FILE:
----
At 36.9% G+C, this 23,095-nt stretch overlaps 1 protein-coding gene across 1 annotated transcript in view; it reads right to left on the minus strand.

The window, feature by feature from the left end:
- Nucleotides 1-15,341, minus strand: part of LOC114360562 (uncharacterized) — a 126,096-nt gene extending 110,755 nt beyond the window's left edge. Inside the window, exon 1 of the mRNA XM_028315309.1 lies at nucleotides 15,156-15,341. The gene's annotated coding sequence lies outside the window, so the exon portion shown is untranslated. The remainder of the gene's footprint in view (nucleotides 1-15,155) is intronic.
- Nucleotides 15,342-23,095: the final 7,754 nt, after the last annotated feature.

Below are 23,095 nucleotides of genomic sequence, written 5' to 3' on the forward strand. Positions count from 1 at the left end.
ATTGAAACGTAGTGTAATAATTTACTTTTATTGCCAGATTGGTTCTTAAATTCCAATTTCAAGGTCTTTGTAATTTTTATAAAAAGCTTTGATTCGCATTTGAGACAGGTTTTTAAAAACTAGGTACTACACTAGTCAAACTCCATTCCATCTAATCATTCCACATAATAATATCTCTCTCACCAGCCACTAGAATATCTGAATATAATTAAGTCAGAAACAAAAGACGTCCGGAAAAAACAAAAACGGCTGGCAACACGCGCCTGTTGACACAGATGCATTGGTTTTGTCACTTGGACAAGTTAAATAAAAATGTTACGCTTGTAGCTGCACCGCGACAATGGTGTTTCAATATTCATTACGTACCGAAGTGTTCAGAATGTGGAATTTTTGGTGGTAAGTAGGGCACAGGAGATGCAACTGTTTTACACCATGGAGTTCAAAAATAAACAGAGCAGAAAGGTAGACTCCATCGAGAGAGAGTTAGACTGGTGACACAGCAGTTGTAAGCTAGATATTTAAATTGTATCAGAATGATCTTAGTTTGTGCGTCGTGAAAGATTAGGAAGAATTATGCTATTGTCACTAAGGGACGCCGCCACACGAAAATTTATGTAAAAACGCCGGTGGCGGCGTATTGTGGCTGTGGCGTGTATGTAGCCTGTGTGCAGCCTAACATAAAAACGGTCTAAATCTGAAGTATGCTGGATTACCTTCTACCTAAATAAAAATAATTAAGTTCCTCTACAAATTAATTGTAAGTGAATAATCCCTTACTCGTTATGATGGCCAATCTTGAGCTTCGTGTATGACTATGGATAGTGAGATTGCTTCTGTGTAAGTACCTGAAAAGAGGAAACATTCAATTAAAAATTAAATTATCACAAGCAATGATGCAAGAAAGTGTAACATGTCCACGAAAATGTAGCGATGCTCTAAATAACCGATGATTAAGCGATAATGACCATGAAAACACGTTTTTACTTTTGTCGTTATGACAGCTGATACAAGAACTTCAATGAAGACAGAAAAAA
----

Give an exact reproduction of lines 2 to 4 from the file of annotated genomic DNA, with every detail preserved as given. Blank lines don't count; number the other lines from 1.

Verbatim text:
The window, feature by feature from the left end:
- Nucleotides 1-15,341, minus strand: part of LOC114360562 (uncharacterized) — a 126,096-nt gene extending 110,755 nt beyond the window's left edge. Inside the window, exon 1 of the mRNA XM_028315309.1 lies at nucleotides 15,156-15,341. The gene's annotated coding sequence lies outside the window, so the exon portion shown is untranslated. The remainder of the gene's footprint in view (nucleotides 1-15,155) is intronic.
- Nucleotides 15,342-23,095: the final 7,754 nt, after the last annotated feature.